Cloudy
65°
Cloudy
Hi 85° | Lo 61°

For a Good Takeaway, The Swing’s the Thing

In this multiple-exposure photograph, a ball positioned between the elbows can help give the proper feel for the proper takeaway on a typical golf swing. (Courtesy photograph)

In this multiple-exposure photograph, a ball positioned between the elbows can help give the proper feel for the proper takeaway on a typical golf swing. (Courtesy photograph)

When taking the club away from the ball, trying to get all your body parts to move in unison is like the first step of a ballroom dance on Dancing with the Stars. A good takeaway in golf has your body parts connected and moving as one piece. It takes teamwork, patience and plenty of practice.

Your upper back, arms and hands are the key players in your takeaway. If they don’t work together or in the right order, the whole song and dance is out of sync and the audience will boo your bad shots.

A good takeaway begins with your thoracic spine or upper back as the lead. Your arms and then hands are partners that follow. Rotating your upper back around your spine first, while maintaining the forward tilt in your posture, is the beginning of the dance.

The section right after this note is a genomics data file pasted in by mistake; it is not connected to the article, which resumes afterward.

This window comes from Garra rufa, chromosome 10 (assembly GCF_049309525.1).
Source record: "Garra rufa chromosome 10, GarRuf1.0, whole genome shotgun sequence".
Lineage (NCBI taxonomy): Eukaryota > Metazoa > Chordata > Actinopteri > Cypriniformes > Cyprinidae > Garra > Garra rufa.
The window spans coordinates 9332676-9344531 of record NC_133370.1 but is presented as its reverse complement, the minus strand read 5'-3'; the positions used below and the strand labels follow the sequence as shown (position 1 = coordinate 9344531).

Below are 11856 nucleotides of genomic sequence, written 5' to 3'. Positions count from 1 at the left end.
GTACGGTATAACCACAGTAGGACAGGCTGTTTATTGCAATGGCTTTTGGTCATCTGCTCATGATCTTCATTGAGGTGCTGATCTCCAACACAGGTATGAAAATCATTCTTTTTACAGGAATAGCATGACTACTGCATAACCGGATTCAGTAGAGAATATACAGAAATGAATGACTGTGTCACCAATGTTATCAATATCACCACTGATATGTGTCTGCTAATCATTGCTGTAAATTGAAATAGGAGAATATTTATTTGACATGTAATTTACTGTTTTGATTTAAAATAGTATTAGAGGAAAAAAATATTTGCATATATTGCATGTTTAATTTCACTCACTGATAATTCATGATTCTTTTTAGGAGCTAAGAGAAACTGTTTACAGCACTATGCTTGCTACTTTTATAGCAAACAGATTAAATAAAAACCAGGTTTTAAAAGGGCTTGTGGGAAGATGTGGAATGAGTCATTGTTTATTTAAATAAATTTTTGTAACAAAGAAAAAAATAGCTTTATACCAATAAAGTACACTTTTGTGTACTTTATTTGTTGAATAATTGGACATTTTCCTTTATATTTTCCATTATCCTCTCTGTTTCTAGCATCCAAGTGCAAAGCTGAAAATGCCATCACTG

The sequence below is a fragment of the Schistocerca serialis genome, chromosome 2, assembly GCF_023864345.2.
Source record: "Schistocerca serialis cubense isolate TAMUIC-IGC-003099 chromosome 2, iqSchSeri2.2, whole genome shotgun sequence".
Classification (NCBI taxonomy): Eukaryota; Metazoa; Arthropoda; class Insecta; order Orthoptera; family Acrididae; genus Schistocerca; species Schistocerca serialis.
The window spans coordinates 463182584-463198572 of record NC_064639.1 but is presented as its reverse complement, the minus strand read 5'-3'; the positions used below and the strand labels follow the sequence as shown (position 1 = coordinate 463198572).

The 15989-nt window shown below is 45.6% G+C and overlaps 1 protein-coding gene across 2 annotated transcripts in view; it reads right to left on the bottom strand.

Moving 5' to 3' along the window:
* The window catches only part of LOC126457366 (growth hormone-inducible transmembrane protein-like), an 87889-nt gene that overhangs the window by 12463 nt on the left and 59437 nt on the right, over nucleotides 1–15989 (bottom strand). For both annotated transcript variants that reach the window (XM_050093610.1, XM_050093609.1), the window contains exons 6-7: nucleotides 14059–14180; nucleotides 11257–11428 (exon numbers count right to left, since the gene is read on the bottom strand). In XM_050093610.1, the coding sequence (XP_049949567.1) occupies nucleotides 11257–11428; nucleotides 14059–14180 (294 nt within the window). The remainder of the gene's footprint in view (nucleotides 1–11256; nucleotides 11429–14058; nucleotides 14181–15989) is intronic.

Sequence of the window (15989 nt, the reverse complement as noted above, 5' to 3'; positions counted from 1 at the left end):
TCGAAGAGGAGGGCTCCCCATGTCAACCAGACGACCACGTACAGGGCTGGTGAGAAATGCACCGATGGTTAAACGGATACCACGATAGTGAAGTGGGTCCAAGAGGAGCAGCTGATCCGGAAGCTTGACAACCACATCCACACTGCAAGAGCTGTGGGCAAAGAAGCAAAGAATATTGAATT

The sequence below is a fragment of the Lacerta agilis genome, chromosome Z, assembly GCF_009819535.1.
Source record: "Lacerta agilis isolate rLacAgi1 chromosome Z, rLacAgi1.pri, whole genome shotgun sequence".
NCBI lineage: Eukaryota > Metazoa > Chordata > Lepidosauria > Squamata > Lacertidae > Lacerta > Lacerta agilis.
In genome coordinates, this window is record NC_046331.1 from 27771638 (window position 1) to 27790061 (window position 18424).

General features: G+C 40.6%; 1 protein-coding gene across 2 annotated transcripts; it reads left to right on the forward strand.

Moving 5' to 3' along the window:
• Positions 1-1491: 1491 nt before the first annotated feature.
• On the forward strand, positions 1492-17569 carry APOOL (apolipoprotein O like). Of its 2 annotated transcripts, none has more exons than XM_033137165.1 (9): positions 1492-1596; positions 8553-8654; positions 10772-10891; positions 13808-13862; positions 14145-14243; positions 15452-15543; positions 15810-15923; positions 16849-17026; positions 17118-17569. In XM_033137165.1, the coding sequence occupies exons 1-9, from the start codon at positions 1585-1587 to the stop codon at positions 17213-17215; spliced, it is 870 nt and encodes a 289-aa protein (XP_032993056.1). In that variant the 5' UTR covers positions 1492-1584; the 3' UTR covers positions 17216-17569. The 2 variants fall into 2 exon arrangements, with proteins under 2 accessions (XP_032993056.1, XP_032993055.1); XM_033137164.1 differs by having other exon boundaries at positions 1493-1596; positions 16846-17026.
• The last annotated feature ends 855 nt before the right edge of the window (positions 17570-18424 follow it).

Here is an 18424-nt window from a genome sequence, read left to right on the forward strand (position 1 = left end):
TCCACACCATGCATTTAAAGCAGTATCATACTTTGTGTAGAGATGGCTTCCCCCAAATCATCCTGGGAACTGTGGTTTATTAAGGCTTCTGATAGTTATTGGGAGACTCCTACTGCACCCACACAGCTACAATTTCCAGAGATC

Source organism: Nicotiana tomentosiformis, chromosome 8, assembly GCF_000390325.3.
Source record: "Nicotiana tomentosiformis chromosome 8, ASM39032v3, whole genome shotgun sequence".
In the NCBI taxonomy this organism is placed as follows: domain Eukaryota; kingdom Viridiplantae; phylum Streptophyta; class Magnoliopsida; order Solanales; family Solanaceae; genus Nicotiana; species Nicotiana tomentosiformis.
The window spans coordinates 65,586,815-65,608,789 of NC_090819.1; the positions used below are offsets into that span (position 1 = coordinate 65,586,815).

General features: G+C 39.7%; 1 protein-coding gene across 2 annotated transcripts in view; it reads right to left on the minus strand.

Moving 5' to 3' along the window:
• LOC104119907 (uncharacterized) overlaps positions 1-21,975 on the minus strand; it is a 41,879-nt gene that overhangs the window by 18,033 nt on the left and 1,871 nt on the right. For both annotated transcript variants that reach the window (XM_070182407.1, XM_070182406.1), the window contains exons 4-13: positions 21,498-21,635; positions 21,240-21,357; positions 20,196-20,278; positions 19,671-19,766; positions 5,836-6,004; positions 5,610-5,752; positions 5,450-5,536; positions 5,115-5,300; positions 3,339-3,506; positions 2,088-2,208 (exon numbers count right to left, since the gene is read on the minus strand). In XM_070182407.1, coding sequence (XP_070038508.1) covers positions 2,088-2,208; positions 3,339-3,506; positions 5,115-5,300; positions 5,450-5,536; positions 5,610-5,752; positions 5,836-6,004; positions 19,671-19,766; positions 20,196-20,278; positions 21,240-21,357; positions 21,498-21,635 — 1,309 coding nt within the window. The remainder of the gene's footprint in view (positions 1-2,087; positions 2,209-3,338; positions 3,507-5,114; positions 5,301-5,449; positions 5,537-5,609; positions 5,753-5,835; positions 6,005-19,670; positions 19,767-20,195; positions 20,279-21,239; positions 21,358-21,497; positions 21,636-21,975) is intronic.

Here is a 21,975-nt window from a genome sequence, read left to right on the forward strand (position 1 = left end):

Our hands love to take over and almost always try to take the lead and steal the show. These smaller and faster-moving parts make your swing feel quick and will always outpace the bulkier and slower-moving upper back muscles if you let them.

When your hands take the lead, they often yank the club head inside, under the swing plane and behind you, causing missteps during the downswing such as the over-the-top swing fault.

To get a good feel of your back, arms and hands dancing together, put a ball between your forearms at address and practice your takeaway by rotating only your back to lead your forearms and quiet hands. Judges will be looking for the letter Y formed by your arms and club, the butt end of the grip pointing at your left thigh and the club handle or grip inside your club head while you’re taking the club away.

This initial step of ballroom dancing is the “close embrace,” where the lead and follow are connected and timing ensured throughout the dance. When your back, arms and hands boogie together, you’ll set yourself up for more power and better ball-striking. And the judges will certainly reward you with better numbers on your scorecard.

Peter Harris is director of golf at the Fore-U Golf Center in West Lebanon. His column will appear regularly on the VALLEY NEWS recreation page during the playing season.